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[This article is based on material sent by Dr Jimmy Whittaker, Jan 2018.]

Caleb Bass Camburn was the headmaster of two Hungerford schools, and the founder of an important local educational charity.

Photo Gallery:

Caleb Camburn 1910
Caleb Camburn 1910

Caleb Camburn, 1910.

Caleb Camburn 1...
Caleb Camburn 1910 Caleb Camburn 1910

"School Girls, Hungerford - Hocktide Festivities. Mr Camburn, Master" 1902. (at the Wesleyan School in Church Street). [Sir J Benjamin Stone]

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- Caleb Camburn, 1910.

- "School Girls, Hungerford - Hocktide Festivities. Mr Camburn, Master" 1902. (at the Wesleyan School in Church Street). [Sir J Benjamin Stone]

Caleb Camburn's early life:

He was born in 1859 in Eltham, Kent (today a suburb of south London) but by the time of the census of 1861, the Camburn family were living in Folkestone. His father was George Alfred Camburn, a master butcher, and his mother was Amy Bass. Caleb’s brothers and sisters were: George H b.1845; Amy b.1847; Alfred b.1851; Martin b. 1853; and Florence b. 1855.

In 1871 Caleb was living with his brother-in-law James Yeams who had married his sister Amy. James Yeams was a Wesleyan minister in Bermondsey, South London.

Caleb seems to have gained his teaching qualifications while studying in Peckham.

By 1881 Caleb was a certified teacher, and was living with his brother George, a Wesleyan minister, and his sister-in-law Hannah in Headingly, Yorkshire.

Caleb Camburn appointed headmaster of the Wesleyan School, Church Street:

Five years later, in February 1883, Caleb Camburn was appointed headmaster at the Wesleyan School in Church Street. The 1903 edition of Kelly’s Directory described the Wesleyan School as a mixed and infants school. The school could accommodate 150 pupils.

In 1891, Caleb Camburn was living in lodgings in Church Street but 10 years later in 1901, he was lodging at the Speen End of Oxford Street, in Newbury. He was aged 43.

Caleb Camburn appointed first headmaster of the All Age Council School, Fairview Road:

When the new All-Age Council School opened In September 1910, he was appointed the first headmaster, and he remained there until his retirement in
March 1921.

During the early part of his headship, he devised the school motto “No Quest, No Conquest “. Metalwork was one of his teaching specialities and he made the school’s original weathervane. On a Methodist website his “CV” indicates that studied mechanics and design.

In the 1911 census he is recorded as renting a two room apartment at 9 Charnham Street which had recently been converted into a number of flats.

So Caleb Camburn remained single and devoted his entire life to being a teacher.

Interviews with local people such as Sonner North and Gert Barnes, indicate that he was a strict discipline and would not spare the rod when it was required.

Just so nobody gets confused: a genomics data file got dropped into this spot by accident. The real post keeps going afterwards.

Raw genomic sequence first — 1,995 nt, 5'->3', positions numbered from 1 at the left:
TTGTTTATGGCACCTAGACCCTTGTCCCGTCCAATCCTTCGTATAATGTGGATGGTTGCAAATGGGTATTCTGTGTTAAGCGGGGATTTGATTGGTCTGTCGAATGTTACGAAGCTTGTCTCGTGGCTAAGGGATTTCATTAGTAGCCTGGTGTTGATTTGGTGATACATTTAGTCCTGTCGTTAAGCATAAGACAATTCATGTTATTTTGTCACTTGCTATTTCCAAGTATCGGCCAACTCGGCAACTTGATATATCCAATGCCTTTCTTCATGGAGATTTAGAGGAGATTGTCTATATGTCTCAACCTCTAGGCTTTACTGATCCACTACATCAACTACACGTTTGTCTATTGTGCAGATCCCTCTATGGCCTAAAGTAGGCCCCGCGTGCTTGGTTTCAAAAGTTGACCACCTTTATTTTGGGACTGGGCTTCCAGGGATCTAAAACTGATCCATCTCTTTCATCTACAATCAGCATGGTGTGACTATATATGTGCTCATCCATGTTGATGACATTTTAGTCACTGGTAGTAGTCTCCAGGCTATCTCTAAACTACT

In 1920 Caleb Camburn was awarded an MBE for his services, not as a teacher, but as Honorary Secretary to The Hungerford War Savings Committee.

Caleb Camburn's retirement:

During his retirement, he sailed in 1926 on the SS Minnekahda from London to New York. The inference being that he probably had relations there. His immigration papers reveal that he was retired, his home is in Hungerford and his next of kin is his brother George who holds a ministry in Mannigham (in Bradford).

In addition, during his retirement he contributed to the book “The Story of Hungerford” written by the Rev W.H.Summers, by writing the final chapter.

Caleb Camburn died on 13th August 1943 at 48 Pevensey Road, St. Leonards-on-Sea aged 86.

The Camburn Educational Trust:

In his will, he left around £1,400, (worth perhaps £60,000 in 2018). One of the beneficiaries of his will was George Albert Pocock, a H.M. Inspector of the Board of Education so maybe some of the money was used to set up a trust in his memory. The Camburn Education Trust for Hungerford was formed in 1946.

In 1980, The Camburn Educational Trust for Hungerford and the Hungerford Educational Foundation (which was originally set up from a bequest of J.H.Wooldridge ) was formed and this joint trust is regulated by a scheme of the Charity Commission.

This charity is governed by a Board of Trustees. Over the years, this trust has helped many young people to improve their prospects, in further education, approved apprenticeships, or other self-improvement, by offering financial help. Candidates applying for financial help must be under 25 years, and have lived in Hungerford for more than three years.

See also:

- Wesleyan Methodist School

- All-Age Council School

- Apprenticeships and Charities

- 9 Charnham Street